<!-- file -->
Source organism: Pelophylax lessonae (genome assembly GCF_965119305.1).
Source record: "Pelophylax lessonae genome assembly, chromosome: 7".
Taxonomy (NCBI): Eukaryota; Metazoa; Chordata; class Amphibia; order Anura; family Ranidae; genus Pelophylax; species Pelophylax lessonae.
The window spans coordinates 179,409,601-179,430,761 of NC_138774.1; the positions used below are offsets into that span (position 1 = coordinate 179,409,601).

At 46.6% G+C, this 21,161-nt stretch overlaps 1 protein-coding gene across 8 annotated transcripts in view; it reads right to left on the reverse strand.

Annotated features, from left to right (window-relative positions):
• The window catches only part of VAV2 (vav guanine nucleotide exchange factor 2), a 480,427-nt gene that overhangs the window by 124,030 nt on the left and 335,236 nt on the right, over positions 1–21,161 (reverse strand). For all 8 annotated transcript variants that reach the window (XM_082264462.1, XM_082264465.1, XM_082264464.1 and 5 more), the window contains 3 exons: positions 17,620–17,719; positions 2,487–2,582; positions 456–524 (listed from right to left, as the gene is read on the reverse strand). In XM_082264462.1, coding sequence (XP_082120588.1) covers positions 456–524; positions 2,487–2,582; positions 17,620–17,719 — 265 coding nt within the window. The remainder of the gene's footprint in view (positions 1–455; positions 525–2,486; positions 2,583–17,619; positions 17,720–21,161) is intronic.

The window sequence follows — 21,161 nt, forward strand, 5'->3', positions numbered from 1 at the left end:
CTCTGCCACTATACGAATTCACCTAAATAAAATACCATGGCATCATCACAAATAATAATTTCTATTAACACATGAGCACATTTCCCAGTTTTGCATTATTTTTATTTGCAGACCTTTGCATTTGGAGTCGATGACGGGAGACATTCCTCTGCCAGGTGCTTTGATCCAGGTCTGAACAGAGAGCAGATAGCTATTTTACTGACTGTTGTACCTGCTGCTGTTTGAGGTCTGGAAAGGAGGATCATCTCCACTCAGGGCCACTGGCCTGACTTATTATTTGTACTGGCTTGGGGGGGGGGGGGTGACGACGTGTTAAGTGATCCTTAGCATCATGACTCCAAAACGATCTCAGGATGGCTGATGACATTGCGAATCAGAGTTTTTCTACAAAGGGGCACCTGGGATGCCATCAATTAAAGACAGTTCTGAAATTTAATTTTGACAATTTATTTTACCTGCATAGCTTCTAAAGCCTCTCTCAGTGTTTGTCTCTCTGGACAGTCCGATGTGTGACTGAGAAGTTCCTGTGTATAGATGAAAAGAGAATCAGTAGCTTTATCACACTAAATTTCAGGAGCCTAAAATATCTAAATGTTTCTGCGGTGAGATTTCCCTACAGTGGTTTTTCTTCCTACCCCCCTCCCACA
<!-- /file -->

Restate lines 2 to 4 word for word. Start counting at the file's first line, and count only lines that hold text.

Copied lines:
Source record: "Pelophylax lessonae genome assembly, chromosome: 7".
Taxonomy (NCBI): Eukaryota; Metazoa; Chordata; class Amphibia; order Anura; family Ranidae; genus Pelophylax; species Pelophylax lessonae.
The window spans coordinates 179,409,601-179,430,761 of NC_138774.1; the positions used below are offsets into that span (position 1 = coordinate 179,409,601).